World Economy

W. Africa May Lose $3.6b Annually From 2014-17 Due to Ebola

W. Africa May Lose $3.6b Annually From 2014-17 Due to EbolaW. Africa May Lose $3.6b Annually From 2014-17 Due to Ebola

West Africa may lose an average of at least $3.6 billion per year between 2014 and 2017 as a result of the Ebola crisis in the region, a United Nations report has said.

According to the United Nations Development Group (UNDG) report, the downturn is due to a decrease in trade, closing of borders, flight cancellations and reduced Foreign Direct Investment and tourism activity, fuelled by the Ebola stigma, AllAfrica reported Tuesday.

West African nations that experienced low or zero incidence of Ebola have already been affected by the Ebola crisis because of their deep connections with the three most affected countries, said the report released in New York recently.

“The consequences of Ebola are vast,” said Abdoulaye Mar Dieye, the Director of UNDP’s Regional Bureau for Africa. “Stigma, risk aversion and shutting down of borders have caused considerable amounts of damage, affecting economies and communities in a large number of countries across the sub-region”.

The report said Ebola has also had an important impact on human development as the region’s per capita income is expected to fall by $18.00 per year between 2015 and 2017.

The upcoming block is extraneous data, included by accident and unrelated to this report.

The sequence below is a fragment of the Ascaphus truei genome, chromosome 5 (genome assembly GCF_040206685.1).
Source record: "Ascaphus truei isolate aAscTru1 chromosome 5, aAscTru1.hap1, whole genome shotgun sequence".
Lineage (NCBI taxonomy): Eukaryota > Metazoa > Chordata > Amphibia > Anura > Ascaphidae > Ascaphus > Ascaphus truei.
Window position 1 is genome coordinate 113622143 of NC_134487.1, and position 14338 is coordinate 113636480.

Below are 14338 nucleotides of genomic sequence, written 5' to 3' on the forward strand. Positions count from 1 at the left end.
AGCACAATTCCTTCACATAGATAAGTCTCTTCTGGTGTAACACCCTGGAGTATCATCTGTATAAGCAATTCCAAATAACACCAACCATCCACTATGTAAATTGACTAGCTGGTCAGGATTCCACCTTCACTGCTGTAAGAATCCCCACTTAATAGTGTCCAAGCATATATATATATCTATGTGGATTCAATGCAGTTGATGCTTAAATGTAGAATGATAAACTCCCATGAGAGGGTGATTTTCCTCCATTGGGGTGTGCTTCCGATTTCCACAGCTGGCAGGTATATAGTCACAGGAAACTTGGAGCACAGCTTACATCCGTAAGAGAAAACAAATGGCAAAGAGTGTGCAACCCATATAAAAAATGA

“In Cote d’Ivoire, the poverty rate has risen by at least 0.5 percentage points because of Ebola, while in Senegal the proportion of people living below the national poverty line could increase by up to 1.8 percent in 2014. In addition, food insecurity in countries such as Mali, and Guinea-Bissau is expected to increase,” the report indicated.

The report calls for increased involvement of West African governments and regional institutions to stop the epidemic and help the affected countries to recover.

In addition, the report says, preventing future outbreaks must involve a combination of regional and national interventions that include strengthening health sectors, immediate creation of a regional Center for Disease Control and Prevention, coordinated border control and setting up of early warning and disaster management systems.

The document also calls for an integrated recovery package, which includes re-opening borders, creating effective social safety nets for affected and vulnerable populations.